Neonicotinoids are now considered a likely contributor to problems with bees, problems as serious as killing them outright or at least causing disorientation such that they cannot find their way back to their hives (in the case of European honey bees) or their nests (in the case of native bees). Bees leave the hive or nest to gather pollen and nectar to bring back. Along the way, they will eat some of what they gather for their own nourishment.

Frankly if they cannot find their way back to the hive or nest, they are as good as dead anyway because they are not helping the next generation of bees.  

So what's a conscientious gardener to do? Both plants and seeds need to be considered. One approach is to pre-research everything. A blogger on the West Coast has put together a fabulous collection of information on many of the large growers and seed providers. She contacted them and has published their responses. 

Gardeners who are concerned about purchasing products treated with neonicotinoids have asked for companies to label their plants so that treated plants can be avoided. The Home Depot announced last year that they would require their suppliers to let them know about treatments so that they could label the plants. Bravo! I'm not aware of any other major plant retailer in Georgia that has agreed to provide labeling.

Blueberries treated with neonics

The new labels have now arrived at Home Depot and I thought I'd take a field trip to see how plants and seeds are being labeled there. What is clear is that the labeling on plants is being used to definitely indicate which plants have been treated. Plants that are not labeled can - I assume - be considered as not having been treated by neonics. 

Or the label fell out. Or that pot was missed. You might have to search around to see if other plants (same kind of plant) in the area have tags and the one you picked up was just not labeled. You can see here that the label is just tucked into the pot, and sometimes it is shoved all the way to the soil line.

Here is a picture of the label and it looks like they are probably being applied at the store once the plants are delivered (in other words, it is Home Depot's tag, not the grower's tag). 

I examined all the seed packets at Home Depot and none of them are labeled for neonicotinoids. Several have "non-GMO" labels but that is not the same thing. One package was labeled as "organic" but I am not sure that is a guarantee.

This package happens to be from Ferry-Morse which is not using neonics according to the blog on referenced earlier. It would be more clear if they'd say that.

Non-GMO does not mean no neonics
Does organic mean no neonics?

You also need to consider the pesticide products that are sold for use in the home garden. Look at the labels. Neonicotinoids include chemicals like imidacloprid, clothianidin, thiamethoxam, acetamiprid, and dinotefuran so look for these on the labels. The Xerces Society has a great page about products that are available for home use and which ones should be avoided by consumers.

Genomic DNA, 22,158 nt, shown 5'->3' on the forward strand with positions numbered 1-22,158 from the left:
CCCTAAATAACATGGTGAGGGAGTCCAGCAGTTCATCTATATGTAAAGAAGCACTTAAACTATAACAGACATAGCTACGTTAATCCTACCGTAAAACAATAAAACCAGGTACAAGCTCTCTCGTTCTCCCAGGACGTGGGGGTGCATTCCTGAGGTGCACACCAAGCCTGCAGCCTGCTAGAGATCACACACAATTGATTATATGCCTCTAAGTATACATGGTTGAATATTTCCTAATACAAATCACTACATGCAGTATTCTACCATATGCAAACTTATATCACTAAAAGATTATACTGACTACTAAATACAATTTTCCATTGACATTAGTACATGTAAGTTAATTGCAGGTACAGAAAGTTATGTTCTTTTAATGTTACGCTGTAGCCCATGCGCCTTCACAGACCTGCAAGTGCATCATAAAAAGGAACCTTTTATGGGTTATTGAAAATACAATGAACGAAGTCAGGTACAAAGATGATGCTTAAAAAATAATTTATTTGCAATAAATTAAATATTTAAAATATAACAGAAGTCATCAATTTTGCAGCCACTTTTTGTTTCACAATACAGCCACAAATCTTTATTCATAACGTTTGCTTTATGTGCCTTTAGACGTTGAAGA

So if protecting pollinators (bees, butterflies, etc.) is important to you, start reading labels - plant labels and package labels. If you're not sure, ask at the store. Retailers won't realize it is important to us unless we speak up.

Sunday, February 8, 2015

Awaiting the Turn from Brown to Green

American beech (Fagus grandifolia)
As we move into February, warmish and sunny days tease our senses. We long for spring, but these are some of the brownest days of all. 

Perennial stems, once tall and straight even in death, have collapsed under the rains and cold nights. Their ragged, soggy limbs lie crumpled against the withered leaves of fall.

Sparkling rays of sunshine fall on empty seed capsules, highlighting their vacant vessels. Their job is done and their emptiness has a beauty of its own. After all, the capsule is a testament to their fertility.

Hibiscus coccineus capsule

Among the brown, in Georgia, there are spots of green. They are plants that never really go away; they are just dozing in the sunshine. I’m sure they are gathering energy; I've never known nature to let good stuff go to waste.  

A Christmas fern (Polystichum acrostichoides) here, an ebony spleenwort (Asplenium platyneuron) there … plus a scattered assortment of perennial herbs like green and gold (Chrysogonum virginianum) and the leafy rosettes of cardinal flower (Lobelia cardinalis).  

Tiny Christmas fern in the grass

I am glad to have the green, but by now I yearn for more than that. I want flowers. I want flowers, not just for themselves but for the rest of life that they bring. With flowers come insects: bees, butterflies, moths and caterpillars. Even flies (flower flies, that is) would be welcome. With insects come birds in abundance. The whole place comes alive!

A few more brown days I must endure. Nature comes in her own time, but … I just saw a single trout lily leaf (Erythronium umbilicatum) poking through the pine straw. The end of brown is near.